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France

French parliament debates recognising Palestinian state

media Pro-Palestinian protest in Paris on 23 July 2014 Reuters/Benoit Tessier

The French parliament on Friday begins debating a proposal to formally recognise Palestine, following the British and Spanish parliaments and the Irish Senate. Right-wing parties oppose the move.

The motion, put forward by the ruling Socialist Party, calls on the National Assembly to invite the French government to use the recognition of the state of Palestine as an instrument to gain a definitive resolution to the Middle East conflict.

The vote is to take place next Tuesday.

Dossier: Gaza 2009

The French plan for a non-binding but highly symbolic vote follows similar resolutions passed by the British and Spanish parliaments and the Irish parliament.

Sweden's government officially recognised Palestine as a state last month, becoming the 135th country to do so.

Israeli Prime Minister Benjamin Netanyahu has warned France against recognising a Palestinian state.

Though the resolution is expected to be passed, French MPs are divided.

The majority of Socialist MPs say recognising Palestine will help the peace process, although abouit 10 say they will vote against.

The Greens and the Communist Party will vote for the motion.

Recognition of the state of Palestine has been a longstanding cause for both parties, though the Communist Party regrets that the vote will not be binding.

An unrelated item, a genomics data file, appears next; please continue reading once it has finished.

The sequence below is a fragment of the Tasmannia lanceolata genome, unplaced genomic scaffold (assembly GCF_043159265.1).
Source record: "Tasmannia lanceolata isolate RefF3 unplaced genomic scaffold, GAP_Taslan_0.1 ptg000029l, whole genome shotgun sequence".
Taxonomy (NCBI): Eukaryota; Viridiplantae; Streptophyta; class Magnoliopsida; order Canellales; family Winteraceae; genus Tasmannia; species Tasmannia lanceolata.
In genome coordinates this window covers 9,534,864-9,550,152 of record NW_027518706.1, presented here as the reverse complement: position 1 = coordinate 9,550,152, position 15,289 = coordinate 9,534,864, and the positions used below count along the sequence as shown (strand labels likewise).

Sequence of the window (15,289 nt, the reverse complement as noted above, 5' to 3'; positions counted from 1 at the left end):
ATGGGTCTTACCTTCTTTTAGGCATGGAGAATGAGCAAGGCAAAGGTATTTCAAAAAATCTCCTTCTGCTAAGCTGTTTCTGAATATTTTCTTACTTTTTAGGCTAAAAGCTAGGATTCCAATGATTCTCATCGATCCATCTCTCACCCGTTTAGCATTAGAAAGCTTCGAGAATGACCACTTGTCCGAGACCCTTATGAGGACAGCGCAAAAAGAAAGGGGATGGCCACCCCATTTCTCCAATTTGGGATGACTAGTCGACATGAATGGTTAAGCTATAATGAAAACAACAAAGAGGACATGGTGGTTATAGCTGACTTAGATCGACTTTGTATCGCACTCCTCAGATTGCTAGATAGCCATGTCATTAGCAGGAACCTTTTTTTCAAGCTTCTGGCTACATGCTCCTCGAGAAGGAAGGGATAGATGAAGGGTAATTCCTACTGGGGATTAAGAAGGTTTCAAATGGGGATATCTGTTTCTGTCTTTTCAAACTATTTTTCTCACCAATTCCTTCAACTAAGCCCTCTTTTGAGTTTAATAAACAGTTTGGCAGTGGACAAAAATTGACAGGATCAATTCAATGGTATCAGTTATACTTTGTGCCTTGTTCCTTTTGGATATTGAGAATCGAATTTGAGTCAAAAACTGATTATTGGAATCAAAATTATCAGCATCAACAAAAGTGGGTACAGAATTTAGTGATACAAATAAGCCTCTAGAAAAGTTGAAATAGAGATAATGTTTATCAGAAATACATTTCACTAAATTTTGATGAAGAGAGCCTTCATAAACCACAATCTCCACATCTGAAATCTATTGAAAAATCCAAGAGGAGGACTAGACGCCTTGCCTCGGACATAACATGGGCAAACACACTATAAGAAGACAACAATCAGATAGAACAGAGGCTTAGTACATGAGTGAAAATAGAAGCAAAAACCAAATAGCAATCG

While the continued settlement-building on Palestinian land and this summer's 50-day offensive by the Israeli army in Gaza increased criticism of the Israeli government here in France, some MPs oppose recognition.

The mainstream right UMP has yet to decide whether to oppose the resolution or abstain on the grounds that foreign policy is the president’s prerogative.

Former families minister Nadine Morano is among the UMP MPs who want the group to vote against.

On Friday told a radio interviewer that Hamas, which is currently part of a unity government with President Mahmoud Abbas’s Fatah, was “internationally recognised as a terrorist organisation” and that its “allies” Islamic Jihad “beheads Westerners”, apparently confusing the Palestinian group with the Islamic Sate armed group fighting in Iraq and Syria.

The far-right Front National (FN) is divided.

While the official party line is in favour of the vote, the two FN MPs, Marion Maréchal-Le Pen and Gilbert Collard, have expressed opposing opinions.
 

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